As Professor Nagle explains, a pregnant woman is offered a series of scans and tests early in pregnancy. Medical experts supervising and providing these screening tests are checking for fetal abnormalities at this time, but the pregnant woman may not fully appreciate this and is often unprepared should a potential issue arise.
“A lot of the important decisions that pregnant women need to make about their health care are value-based. This app aims to educate women so that they know what information is relevant to them, and they can make informed decisions about which tests to have.”
“Working clinically, I knew we could do a better job in helping patients’ informed decision making. Particularly helping them understand some really complex screening information at a time when they were very happy with the news of pregnancy.
“You can imagine the shock when a woman goes for a blood test and ultrasound thinking they are going to have a picture of the baby but instead they are confronted with something not quite right on ultrasound, or where the risk of an abnormality has been picked up.”
Having an app that women can easily access early in their pregnancy for education will help prepare them for unexpected moments in the doctor’s office. Of course, the app is not a stand-alone tool but can be used to access correct information.
“It needs to be adjuvant to clinical care,” Professor Nagle says. “It's not meant to take the place of the clinician. But when pregnancy visits with your GP or your obstetrician are so quick, it doesn't always allow in-depth discussion, even though screening information is generally quite complex.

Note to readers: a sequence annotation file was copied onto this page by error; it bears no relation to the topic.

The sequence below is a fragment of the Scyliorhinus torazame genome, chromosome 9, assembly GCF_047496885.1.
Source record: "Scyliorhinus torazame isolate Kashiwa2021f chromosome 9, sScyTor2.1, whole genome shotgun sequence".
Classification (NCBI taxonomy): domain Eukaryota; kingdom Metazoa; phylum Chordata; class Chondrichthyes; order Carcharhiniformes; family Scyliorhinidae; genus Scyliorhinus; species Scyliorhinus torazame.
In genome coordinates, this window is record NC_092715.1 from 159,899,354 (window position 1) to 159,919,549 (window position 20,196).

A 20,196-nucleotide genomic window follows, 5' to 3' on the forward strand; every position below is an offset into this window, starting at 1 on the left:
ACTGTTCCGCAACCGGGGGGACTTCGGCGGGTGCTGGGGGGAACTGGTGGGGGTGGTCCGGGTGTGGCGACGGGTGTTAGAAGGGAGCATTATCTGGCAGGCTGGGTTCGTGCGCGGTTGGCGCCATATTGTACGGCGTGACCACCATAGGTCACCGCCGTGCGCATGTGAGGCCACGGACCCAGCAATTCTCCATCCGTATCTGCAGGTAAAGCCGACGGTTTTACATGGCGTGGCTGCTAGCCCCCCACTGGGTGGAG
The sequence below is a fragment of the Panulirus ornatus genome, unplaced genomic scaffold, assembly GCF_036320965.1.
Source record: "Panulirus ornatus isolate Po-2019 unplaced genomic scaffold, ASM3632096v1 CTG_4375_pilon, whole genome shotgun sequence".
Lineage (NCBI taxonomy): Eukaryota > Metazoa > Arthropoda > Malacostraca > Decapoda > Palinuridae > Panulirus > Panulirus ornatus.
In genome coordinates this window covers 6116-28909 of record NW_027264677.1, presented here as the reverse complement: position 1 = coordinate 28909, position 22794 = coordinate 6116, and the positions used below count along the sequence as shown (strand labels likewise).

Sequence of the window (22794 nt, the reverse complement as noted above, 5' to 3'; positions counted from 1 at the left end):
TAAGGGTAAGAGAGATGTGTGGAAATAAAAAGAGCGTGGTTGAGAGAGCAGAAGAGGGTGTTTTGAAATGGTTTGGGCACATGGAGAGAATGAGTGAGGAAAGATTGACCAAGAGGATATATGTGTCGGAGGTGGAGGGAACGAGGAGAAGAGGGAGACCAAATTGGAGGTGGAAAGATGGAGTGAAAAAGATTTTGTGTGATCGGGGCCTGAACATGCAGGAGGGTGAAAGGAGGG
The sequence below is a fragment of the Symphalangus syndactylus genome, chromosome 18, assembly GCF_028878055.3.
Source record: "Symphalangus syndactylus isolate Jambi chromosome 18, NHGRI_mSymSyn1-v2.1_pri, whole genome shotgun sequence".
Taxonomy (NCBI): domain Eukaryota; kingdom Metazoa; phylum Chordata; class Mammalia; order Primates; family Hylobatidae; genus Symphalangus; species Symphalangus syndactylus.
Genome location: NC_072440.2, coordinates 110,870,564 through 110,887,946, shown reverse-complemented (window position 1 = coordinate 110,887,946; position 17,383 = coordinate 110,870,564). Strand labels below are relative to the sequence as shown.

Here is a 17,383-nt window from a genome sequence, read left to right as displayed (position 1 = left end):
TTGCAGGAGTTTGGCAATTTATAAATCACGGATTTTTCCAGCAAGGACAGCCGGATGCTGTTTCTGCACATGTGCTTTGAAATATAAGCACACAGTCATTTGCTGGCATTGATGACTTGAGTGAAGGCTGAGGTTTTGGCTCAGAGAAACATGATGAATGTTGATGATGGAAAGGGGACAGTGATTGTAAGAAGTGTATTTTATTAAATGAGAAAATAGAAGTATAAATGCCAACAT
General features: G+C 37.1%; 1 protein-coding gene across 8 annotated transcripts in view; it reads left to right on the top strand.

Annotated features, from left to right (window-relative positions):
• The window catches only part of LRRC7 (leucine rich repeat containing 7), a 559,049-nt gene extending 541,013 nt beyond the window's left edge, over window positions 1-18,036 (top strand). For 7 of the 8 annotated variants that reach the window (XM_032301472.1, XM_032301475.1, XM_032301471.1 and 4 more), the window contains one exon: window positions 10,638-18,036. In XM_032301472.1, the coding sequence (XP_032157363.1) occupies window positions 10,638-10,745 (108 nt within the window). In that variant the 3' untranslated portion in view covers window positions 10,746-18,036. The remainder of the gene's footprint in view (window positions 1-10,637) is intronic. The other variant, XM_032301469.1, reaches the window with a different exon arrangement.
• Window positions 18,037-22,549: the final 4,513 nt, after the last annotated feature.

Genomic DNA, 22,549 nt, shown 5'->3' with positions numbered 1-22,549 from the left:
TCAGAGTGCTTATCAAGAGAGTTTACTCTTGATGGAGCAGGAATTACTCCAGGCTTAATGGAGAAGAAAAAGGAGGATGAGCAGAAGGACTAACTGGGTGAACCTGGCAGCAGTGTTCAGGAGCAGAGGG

“It is meant to allow the woman and her partner to read as much information as they need. Some women just want the summary version. The app provides the summary as well as extra information and resources so every woman can find what she’s looking for.” Professor Nagle says.
Professor Nagle worked with a team that included maternal and fetal medicine obstetricians, epidemiologists and genetic counsellors to bring the project to fruition.
“It's really exciting. Oftentimes, you might have an idea for research but there may not be funding or resources to disseminate it. So, this is a ‘good news’ story in that so many people were involved to develop the app.”